German new-car market kicks off 2022 with a glimmer of hope
04 February 2022
New-car registrations in Germany amounted to 184,112 units in January – an 8.5% increase compared to a year ago, according to the latest figures released by the Kraftfahrt-Bundesamt (KBA). This comes after the new-car market endured a 10% decline in 2021 compared to pandemic-stricken 2020, which even a registration surge of electrically-chargeable vehicles (EVs) was not able to offset.
While the new year has kicked off with an improvement compared to 2021 and provides a glimmer of hope, Autovista24 does not expect the market to pick up significantly until the second half of the year. With one extra working day last month compared to January 2021, Autovista24 found that, on an adjusted basis, new-car registrations grew by only 3.3% last month.
It is also noteworthy that dealerships were closed in the country until March last year, so the latest KBA figures compare to a relatively low base, but the volume was in line with Autovista24’s forecast. Looking ahead, Autovista24 maintains its projection for the year, anticipating 2.9 million new-car registrations in 2022, which equates to a 10.5% increase year-on-year.
Potential for recovery
The Germany-based Association of International Motor Vehicle Manufacturers (VDIK) was cautious about the newly released figures.
‘The automotive industry has little reason to take a deep breath at the beginning of the year,’ said VDIK president Reinhard Zirpel. ‘In January, the market was still a long way from the pre-crisis level. We are registering around a fifth fewer new registrations than in the January months of 2020 and 2019. There is great potential for recovery as the year progresses, as the order backlog is very high. However, the market development depends crucially on the extent to which delivery capability can be improved.’
Petrol cars had the largest market share with 36.7%, seeing a year-on-year 7.2% increase in registrations in January. Their diesel counterparts plummeted by 10.4% and held a share of 21.6%. Electromobility continues to boom in the country, spurred on by attractive incentives. Battery-electric vehicles (BEVs) came out as the big winners, with new registrations jumping by 28.1% year-on-year, resulting in a market share of 11.3%.
As in other European countries, the ongoing chip crunch is taking a toll on the automotive sector in Germany, leading to a backlog of orders. A survey, recently published by the central association of the German motor-vehicle trade (ZDK), found that in the past three months alone, 430,000 orders of new cars have been cancelled, leaving dealerships high and dry. The organisation carried out the survey among 880 companies, of which 80% confirmed that they had been directly affected by orders being cancelled.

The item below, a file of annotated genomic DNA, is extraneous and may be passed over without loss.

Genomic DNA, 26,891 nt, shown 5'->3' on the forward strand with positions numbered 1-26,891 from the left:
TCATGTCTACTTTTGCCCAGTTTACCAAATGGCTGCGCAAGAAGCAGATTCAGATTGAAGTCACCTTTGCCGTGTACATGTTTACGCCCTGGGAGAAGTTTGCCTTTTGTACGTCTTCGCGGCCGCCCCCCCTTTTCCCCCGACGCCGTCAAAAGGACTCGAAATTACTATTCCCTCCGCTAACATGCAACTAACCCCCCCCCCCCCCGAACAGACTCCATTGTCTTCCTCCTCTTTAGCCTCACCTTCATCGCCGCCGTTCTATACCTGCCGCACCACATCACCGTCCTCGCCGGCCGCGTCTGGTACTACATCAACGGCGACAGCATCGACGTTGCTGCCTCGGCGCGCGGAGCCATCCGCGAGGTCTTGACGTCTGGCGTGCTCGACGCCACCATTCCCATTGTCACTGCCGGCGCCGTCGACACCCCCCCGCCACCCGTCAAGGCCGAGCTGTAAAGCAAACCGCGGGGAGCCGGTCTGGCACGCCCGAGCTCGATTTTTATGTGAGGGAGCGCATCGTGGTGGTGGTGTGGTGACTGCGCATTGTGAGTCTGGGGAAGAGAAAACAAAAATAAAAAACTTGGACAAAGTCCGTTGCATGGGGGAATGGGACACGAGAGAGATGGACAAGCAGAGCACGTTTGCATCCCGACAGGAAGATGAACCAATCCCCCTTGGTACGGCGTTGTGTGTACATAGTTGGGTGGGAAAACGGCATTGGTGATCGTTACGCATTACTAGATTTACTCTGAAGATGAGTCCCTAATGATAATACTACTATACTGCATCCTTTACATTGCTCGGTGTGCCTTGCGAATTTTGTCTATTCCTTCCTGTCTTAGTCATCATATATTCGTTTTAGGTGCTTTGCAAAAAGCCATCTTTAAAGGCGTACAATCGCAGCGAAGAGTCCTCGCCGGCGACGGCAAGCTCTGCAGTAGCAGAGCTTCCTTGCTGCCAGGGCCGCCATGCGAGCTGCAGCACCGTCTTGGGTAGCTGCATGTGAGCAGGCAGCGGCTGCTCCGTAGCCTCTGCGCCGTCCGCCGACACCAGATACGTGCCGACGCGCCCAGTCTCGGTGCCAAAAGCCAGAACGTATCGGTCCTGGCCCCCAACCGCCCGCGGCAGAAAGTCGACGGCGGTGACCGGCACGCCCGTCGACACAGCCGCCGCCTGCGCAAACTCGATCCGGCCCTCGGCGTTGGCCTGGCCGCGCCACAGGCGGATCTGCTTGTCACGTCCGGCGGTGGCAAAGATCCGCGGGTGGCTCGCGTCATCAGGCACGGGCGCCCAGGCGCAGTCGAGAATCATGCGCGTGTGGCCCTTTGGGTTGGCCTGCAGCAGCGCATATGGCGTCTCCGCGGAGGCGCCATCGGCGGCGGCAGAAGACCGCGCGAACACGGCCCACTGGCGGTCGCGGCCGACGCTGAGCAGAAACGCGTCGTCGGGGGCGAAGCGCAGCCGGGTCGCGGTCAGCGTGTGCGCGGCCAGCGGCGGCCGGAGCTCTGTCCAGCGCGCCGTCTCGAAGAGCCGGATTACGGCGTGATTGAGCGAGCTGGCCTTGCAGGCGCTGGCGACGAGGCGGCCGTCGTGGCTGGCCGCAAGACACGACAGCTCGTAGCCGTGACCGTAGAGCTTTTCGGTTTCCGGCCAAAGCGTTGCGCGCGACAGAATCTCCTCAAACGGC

‘One gets the impression that the manufacturers and importers are possibly passing their problems on to retailers and customers, who cannot do anything about these problems and are already plagued enough by long delivery times. If I accept an order as a manufacturer, then I also have to ensure that the vehicle is built and delivered, regardless of the semiconductor crisis,’ said ZDK vice president Thomas Peckruhn. He added the situation was ‘intolerable,’ especially against the backdrop of the ‘massive slump’ in new-car registrations last year. Given that OEMs had committed to delivering the cars, legal repercussions could follow suit, the organisation warned.
The recovery of the German market is not only held back by general supply shortages and a spike in COVID-19 infections, but also by rising inflation. The government recently cut its economic growth forecast for 2022 to 3.6%, down from the 4.1% forecast in October. Looking even further ahead, economy minister Robert Habeck said last week economic growth would slow down to 2.3% in 2023.
Meanwhile, fuel prices are rising, and analysts anticipate a further increase this year – not least because of the CO2 tax on climate-damaging emissions, which was introduced in January. This will see a rise from €25 to €30 per tonne this year, meaning both petrol and diesel prices will go up, having a knock-on effect on consumers. German automobile club ADAC found that diesel prices reached a peak in January, costing an average of €1.60 per litre.